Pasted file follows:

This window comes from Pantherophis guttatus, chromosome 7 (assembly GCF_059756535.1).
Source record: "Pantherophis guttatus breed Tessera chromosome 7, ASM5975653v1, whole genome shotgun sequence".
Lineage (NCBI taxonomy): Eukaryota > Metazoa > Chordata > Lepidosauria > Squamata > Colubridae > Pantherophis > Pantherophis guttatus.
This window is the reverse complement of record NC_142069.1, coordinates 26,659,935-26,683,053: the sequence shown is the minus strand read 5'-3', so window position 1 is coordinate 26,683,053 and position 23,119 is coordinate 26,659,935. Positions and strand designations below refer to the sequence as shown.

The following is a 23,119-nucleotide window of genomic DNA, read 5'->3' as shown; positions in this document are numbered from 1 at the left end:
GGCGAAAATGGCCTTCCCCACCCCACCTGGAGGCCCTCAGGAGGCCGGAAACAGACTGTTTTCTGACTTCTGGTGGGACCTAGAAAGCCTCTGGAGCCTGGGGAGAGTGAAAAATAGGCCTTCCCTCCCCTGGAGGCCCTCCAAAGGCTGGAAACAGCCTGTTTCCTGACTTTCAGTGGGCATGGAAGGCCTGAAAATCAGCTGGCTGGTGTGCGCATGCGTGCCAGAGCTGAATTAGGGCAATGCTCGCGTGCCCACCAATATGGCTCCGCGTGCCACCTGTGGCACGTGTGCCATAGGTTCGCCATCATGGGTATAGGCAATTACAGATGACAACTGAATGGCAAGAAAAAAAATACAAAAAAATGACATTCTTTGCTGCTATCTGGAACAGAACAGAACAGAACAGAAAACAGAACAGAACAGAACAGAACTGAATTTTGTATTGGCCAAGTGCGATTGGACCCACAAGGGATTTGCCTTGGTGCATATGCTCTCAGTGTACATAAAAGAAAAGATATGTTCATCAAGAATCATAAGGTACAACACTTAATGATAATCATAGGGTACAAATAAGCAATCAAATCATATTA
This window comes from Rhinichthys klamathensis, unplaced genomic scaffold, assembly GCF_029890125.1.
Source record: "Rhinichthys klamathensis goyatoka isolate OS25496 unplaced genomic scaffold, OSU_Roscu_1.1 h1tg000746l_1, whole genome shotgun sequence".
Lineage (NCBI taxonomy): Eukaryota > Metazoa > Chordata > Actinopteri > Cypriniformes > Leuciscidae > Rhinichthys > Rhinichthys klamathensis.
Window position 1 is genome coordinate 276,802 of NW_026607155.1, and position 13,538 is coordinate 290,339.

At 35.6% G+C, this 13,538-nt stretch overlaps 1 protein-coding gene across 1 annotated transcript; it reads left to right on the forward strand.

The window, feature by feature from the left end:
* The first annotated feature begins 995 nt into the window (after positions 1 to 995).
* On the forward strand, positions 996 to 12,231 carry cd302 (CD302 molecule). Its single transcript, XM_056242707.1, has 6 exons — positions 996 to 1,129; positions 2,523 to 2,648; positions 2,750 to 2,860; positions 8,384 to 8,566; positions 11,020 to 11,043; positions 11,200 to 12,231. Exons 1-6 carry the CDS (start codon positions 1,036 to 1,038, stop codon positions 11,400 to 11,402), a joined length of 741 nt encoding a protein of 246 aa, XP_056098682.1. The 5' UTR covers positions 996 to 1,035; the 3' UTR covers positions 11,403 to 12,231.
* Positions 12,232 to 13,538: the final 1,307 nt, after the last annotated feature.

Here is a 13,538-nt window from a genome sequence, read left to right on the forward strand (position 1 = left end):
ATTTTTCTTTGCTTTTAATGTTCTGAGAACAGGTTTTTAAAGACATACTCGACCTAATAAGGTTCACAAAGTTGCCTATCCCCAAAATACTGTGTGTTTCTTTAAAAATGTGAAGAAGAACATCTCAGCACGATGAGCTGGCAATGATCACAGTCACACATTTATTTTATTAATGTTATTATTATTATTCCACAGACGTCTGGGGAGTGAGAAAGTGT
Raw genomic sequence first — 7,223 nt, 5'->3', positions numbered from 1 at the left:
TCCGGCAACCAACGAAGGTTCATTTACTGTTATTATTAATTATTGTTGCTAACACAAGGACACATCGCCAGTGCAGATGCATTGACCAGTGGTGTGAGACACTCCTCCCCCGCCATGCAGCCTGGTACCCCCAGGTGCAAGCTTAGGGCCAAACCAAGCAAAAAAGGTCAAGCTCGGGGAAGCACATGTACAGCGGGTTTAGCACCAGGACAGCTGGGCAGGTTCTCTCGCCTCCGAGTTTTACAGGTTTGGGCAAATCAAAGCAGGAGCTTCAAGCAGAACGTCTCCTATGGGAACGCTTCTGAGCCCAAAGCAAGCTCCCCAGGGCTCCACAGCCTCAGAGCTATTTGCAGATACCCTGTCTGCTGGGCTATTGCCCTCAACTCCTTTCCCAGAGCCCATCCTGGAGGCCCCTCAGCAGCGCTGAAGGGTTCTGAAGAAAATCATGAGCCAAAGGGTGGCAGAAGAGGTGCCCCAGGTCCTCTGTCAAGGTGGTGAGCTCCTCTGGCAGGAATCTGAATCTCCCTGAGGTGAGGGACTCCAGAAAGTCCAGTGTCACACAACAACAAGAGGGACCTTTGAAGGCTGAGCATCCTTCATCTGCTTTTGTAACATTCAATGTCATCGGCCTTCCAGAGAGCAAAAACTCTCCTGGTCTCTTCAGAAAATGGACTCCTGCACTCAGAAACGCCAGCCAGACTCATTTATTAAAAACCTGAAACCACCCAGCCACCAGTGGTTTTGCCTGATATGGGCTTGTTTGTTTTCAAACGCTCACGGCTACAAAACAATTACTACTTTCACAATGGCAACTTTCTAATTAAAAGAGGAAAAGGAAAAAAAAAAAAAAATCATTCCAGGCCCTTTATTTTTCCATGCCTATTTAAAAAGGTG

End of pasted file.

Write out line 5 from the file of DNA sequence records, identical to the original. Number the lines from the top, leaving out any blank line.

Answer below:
The following is a 23,119-nucleotide window of genomic DNA, read 5'->3' as shown; positions in this document are numbered from 1 at the left end: